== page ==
OUR TOWN c. 1850 - 2000


The Patrick Dunne living here in 1850, was more than likely the Patrick Dunn listed as a provision dealer in directories from 1837 to 1856. He was succeeded by shopkeeper Catherine Kenna until, at the latest, 1881 when Thomas Cavanagh, a tailor originally from Borris-in Ossory, was in possession here. On Census Night 1901 he was here with his wife Jane from County Armagh. Unlike most residents of Maryborough, she was proficient in English and Irish. He had two shop assistants; teenage sisters Annie and Bridget Mornan from Tipperary. In 1911, Thomas Cavanagh was described as a licensed trader, and his household had expanded to include three young children, a shop assistant and two lodgers, both tailors. According to Eddie Boylan, Thomas Cavanagh rejoiced in the nickname 'Late of London'. The story goes that someone from the town was on holiday in Paris when, above a shop door, he saw 'Cavanagh, Tailor, Late of London, Maryborough, Borris-in-Ossory'!

In the early years of the last century, Robert McCarthy from Cashel, Ballyroan was the occupier, followed by Ellen Jacob's shop which stocked everything from snuff, crubeens, and pigs' heads to vegetables and sweets. Ellen 'Elsie' Jacob, née Gray, opened the shop after the death of her husband Patrick in 19231. There were four Jacob children; Michael, who grew up to be a civil servant and eventually retired as assistant Comptroller and Auditor General; Matt who worked in the local Post Office. They were both skilful GAA players. The third brother Patrick moved to Limerick while Mary Anne ran the family shop and is still fondly remembered in the town.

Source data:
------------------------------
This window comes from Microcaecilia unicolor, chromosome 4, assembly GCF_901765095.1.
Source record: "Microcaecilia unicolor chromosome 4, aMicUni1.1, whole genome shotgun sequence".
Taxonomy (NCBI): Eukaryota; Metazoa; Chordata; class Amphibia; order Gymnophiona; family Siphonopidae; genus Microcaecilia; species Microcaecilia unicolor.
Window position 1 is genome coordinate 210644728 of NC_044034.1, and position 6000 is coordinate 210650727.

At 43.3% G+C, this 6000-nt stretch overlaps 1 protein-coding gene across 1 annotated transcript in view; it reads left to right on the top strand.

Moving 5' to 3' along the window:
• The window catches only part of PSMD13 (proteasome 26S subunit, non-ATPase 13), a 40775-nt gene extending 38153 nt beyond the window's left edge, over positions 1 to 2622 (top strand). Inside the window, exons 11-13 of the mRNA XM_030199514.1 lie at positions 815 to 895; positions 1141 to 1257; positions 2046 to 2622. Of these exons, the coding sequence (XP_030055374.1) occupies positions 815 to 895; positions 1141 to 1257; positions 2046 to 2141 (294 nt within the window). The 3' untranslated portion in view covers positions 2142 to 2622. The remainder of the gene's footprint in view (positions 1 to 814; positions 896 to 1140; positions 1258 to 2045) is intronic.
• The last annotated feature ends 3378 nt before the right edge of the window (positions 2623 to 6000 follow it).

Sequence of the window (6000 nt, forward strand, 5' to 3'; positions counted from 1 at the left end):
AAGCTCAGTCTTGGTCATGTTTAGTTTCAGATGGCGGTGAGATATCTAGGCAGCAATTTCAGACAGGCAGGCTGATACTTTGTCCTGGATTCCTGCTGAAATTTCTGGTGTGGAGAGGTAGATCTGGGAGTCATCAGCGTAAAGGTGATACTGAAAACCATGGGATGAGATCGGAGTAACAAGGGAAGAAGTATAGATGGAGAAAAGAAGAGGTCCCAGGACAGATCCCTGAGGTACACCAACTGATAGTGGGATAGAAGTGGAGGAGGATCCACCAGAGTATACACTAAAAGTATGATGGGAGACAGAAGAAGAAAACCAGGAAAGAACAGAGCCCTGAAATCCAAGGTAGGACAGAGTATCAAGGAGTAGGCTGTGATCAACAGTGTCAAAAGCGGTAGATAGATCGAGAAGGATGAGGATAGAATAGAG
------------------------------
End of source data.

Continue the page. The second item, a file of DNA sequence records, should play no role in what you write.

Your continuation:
After Jacob's closed, the premises housed a variety of businesses. Blossom Time Boutique was here until it moved to Lyster Square in 1982; Portlaoise Pet Shop in the late '80's, followed by Reflections Card and Gift shop and Portlaoise Print. The present century has seen an even more rapid turnover: Monkey Business clothes shop (2002), Cowen, Kelly Stephenson Real Estate (2005-2008); New Faze (Jewellery, fashion accessories, alternative clothing, tattoo studio, ear piercing, body piercing); and Rudaí (2012). The premises were vacant for much of 2013 and now (May 2014) house the Midlands Simon Community Shop.


1 Patrick was only 44. Ellen lived until 1963, her life almost twice as long as her husband's.